U-spawned technology start-up flourishes

Sistina maintains offices in Stadium Village, California and England.

Nathan Hall

When tech start-up Sistina Software hired Ben Marzinski six years ago, the University computer science sophomore was spending so many late hours studying in the school’s computer labs that janitors knew him by his first name.

It appears hard work might be paying off for him and the company. Marzinski – now a salaried head software developer and University alumnus – recently bought a house with some of his friends, and Sistina is expecting to post a profit for the first time early next year.

“Everyone else I know now Ö is working for monolithic companies and hating their jobs,” Marzinski said. “(At Sistina) you get an awful lot of responsibility thrust on you right away, but at the same time you really get to run with something.

“The problem is that if something is broken, it is solely my fault. There is no one to turn to except for me.”

Founded in 1997 by former University electric and computer engineering professor Matthew O’Keefe, Sistina currently employs about 30 workers – mostly University alumni – and maintains offices in Stadium Village, California and England.

Sistina, whose name refers to the Sistine Chapel, produces two main products: global file systems and logical volume managers.

The first allows large clusters of computers – 180 and counting -to use files simultaneously. The latter lets computers view multiple hard drives as a single hard drive.

Linux-based applications are pricey and designed primarily for the type of gigantic computations required by processing-heavy conglomerates.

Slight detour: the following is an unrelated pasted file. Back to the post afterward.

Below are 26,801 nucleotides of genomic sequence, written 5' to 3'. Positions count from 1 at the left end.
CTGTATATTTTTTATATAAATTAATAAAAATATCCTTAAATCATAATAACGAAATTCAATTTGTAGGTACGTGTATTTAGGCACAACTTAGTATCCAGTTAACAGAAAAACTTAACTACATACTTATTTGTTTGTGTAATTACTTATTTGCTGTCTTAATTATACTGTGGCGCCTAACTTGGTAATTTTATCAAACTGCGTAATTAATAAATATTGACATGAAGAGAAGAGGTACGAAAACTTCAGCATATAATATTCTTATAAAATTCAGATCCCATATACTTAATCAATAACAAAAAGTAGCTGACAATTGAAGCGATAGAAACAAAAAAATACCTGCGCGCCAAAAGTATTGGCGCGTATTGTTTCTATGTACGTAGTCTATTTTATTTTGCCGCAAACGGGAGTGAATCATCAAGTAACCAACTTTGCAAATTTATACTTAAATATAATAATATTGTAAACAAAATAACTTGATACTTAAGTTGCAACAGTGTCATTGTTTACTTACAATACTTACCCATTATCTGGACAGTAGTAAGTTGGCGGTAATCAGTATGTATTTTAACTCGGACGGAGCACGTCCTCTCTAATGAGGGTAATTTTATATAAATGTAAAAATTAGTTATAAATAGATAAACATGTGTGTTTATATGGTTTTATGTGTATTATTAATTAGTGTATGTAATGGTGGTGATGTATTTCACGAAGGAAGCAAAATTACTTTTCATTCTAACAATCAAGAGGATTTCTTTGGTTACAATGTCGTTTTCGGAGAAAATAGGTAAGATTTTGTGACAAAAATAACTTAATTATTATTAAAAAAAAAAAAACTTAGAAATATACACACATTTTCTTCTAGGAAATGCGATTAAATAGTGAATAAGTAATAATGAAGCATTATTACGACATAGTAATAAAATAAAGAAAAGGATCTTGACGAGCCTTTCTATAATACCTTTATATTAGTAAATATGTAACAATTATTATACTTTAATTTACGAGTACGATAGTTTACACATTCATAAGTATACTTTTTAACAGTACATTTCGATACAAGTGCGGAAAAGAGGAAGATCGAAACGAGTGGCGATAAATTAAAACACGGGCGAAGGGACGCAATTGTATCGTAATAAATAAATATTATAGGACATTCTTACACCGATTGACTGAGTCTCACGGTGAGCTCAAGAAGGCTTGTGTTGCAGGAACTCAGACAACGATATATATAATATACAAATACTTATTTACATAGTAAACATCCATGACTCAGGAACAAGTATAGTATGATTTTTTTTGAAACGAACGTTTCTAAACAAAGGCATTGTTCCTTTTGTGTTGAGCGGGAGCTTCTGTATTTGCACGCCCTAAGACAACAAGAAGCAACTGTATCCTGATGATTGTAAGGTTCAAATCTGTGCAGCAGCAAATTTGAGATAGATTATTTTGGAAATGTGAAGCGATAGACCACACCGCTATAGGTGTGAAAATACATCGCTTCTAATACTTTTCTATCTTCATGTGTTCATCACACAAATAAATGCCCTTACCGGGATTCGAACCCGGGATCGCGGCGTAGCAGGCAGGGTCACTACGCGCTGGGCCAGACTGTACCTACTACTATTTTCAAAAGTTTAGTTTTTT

“It’s not really for the home user,” Marzinski said.

Sistina’s client base includes Hewlett Packard, IBM, Red Hat, Dreamworks, the U.S. Department of Defense and several oil companies.

Sistina started as a University research project funded by NASA, which needed complex data-crunching power to map galaxies beyond the Milky Way.

Frustrated with academic beauacracy, O’Keefe set out to hire the then-best minds of the University’s computer engineering department and started Sistina, Marzinski said.

Sistina currently operates on approximately $20 million obtained by investors St. Paul Venture Capital, Crescendo Ventures and Validus Partners.

“The venture capitalists are not in there to grow our company so we can become a big private company,” Marzinski said. “They usually want a humongous return when we go public Ö either that or those who are funding us are betting we’ll get bought out by a really big company who’ll buy us for a good deal.”

Marzinski, who works about 50 hours per week, described his work environment as “great,” citing an absence of dress codes and the occasional Nerf gun or laser tag game in the basement for team stress relief.

Currently, University provisions allow inventors to receive 33 percent of licensing royalties and 25 percent for ongoing research. The University also typically approves a two-year sabbatical to start a business.

“The University has had to step in at multiple points to clarify ownership rules,” Marzinski said.

Between 1998 and 2002, University research resulted in 40 start-up companies. Total University revenue from start-up companies was nearly $11 million during the same period.